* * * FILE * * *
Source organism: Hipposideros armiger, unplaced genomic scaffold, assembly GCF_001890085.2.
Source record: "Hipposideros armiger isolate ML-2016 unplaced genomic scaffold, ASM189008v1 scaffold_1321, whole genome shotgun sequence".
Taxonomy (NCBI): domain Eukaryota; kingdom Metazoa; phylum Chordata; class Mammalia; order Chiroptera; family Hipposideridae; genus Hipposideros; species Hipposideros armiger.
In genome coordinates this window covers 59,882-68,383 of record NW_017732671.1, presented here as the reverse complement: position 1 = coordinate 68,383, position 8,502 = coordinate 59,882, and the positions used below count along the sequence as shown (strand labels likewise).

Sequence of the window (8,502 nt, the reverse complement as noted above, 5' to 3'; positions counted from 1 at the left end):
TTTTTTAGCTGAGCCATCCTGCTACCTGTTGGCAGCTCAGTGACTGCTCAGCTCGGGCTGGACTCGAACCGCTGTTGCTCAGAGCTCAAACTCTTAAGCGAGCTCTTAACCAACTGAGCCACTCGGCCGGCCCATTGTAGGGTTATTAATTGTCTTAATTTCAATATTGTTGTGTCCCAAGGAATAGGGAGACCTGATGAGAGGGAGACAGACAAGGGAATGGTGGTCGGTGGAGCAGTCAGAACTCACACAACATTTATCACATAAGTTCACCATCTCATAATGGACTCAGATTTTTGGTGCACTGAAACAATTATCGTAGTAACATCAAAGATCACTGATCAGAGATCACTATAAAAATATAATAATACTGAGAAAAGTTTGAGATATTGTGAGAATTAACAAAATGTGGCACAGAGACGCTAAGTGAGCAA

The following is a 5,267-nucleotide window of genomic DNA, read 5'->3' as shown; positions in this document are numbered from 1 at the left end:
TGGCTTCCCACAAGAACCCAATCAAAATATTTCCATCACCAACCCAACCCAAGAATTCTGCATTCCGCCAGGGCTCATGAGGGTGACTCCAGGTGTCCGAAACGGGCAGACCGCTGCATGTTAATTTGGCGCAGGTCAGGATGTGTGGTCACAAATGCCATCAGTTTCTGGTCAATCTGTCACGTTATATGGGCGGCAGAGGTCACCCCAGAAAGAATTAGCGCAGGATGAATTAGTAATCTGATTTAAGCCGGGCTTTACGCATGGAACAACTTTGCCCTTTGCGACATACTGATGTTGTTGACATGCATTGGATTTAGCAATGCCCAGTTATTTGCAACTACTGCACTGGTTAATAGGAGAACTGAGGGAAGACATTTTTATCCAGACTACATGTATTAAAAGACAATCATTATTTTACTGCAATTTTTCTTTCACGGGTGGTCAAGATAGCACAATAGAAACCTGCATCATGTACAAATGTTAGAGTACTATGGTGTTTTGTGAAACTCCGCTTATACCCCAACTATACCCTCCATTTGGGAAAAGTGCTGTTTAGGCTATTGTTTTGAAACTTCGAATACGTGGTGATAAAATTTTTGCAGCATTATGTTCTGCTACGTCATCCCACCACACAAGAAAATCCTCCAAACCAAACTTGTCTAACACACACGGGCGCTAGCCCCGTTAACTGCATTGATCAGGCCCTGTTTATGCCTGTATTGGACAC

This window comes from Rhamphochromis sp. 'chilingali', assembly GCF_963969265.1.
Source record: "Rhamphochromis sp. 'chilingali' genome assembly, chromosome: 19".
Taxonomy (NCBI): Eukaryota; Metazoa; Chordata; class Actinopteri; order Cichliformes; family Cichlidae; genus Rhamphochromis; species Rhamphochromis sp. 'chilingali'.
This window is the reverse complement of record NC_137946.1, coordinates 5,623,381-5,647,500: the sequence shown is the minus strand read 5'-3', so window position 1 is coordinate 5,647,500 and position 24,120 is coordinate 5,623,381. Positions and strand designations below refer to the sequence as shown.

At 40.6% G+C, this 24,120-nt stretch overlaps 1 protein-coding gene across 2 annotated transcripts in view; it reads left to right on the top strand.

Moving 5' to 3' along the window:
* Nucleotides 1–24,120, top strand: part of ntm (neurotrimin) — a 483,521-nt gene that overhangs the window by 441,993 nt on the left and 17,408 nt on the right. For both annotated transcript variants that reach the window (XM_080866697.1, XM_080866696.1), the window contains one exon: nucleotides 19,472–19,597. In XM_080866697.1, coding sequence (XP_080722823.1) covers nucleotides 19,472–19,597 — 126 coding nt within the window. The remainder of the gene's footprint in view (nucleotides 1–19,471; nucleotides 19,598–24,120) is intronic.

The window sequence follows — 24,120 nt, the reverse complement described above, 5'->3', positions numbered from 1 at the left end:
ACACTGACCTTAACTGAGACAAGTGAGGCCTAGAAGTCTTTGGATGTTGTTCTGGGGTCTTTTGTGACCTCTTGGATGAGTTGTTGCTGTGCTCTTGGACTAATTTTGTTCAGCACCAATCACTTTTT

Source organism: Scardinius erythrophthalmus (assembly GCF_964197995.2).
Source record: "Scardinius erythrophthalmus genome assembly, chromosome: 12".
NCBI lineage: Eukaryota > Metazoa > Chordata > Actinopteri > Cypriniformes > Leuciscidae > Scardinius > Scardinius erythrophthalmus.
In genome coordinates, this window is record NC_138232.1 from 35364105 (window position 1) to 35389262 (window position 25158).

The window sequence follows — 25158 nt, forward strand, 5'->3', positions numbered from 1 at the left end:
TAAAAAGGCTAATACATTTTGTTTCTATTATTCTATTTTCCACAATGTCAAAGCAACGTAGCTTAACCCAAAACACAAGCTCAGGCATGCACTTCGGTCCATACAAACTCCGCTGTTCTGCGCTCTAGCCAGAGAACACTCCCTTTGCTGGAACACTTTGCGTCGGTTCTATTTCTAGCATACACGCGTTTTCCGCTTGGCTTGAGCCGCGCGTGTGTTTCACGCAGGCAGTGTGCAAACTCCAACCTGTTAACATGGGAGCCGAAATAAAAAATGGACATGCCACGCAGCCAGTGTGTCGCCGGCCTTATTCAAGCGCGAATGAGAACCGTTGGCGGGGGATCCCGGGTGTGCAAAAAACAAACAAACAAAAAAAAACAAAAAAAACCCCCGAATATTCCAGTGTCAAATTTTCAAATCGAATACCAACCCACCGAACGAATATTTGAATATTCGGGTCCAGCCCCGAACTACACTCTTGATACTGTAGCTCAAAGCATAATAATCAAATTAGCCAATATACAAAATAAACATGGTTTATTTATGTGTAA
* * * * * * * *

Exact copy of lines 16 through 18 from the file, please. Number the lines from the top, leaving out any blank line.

The window sequence follows — 24,120 nt, the reverse complement described above, 5'->3', positions numbered from 1 at the left end:
ACACTGACCTTAACTGAGACAAGTGAGGCCTAGAAGTCTTTGGATGTTGTTCTGGGGTCTTTTGTGACCTCTTGGATGAGTTGTTGCTGTGCTCTTGGACTAATTTTGTTCAGCACCAATCACTTTTT

Source organism: Scardinius erythrophthalmus (assembly GCF_964197995.2).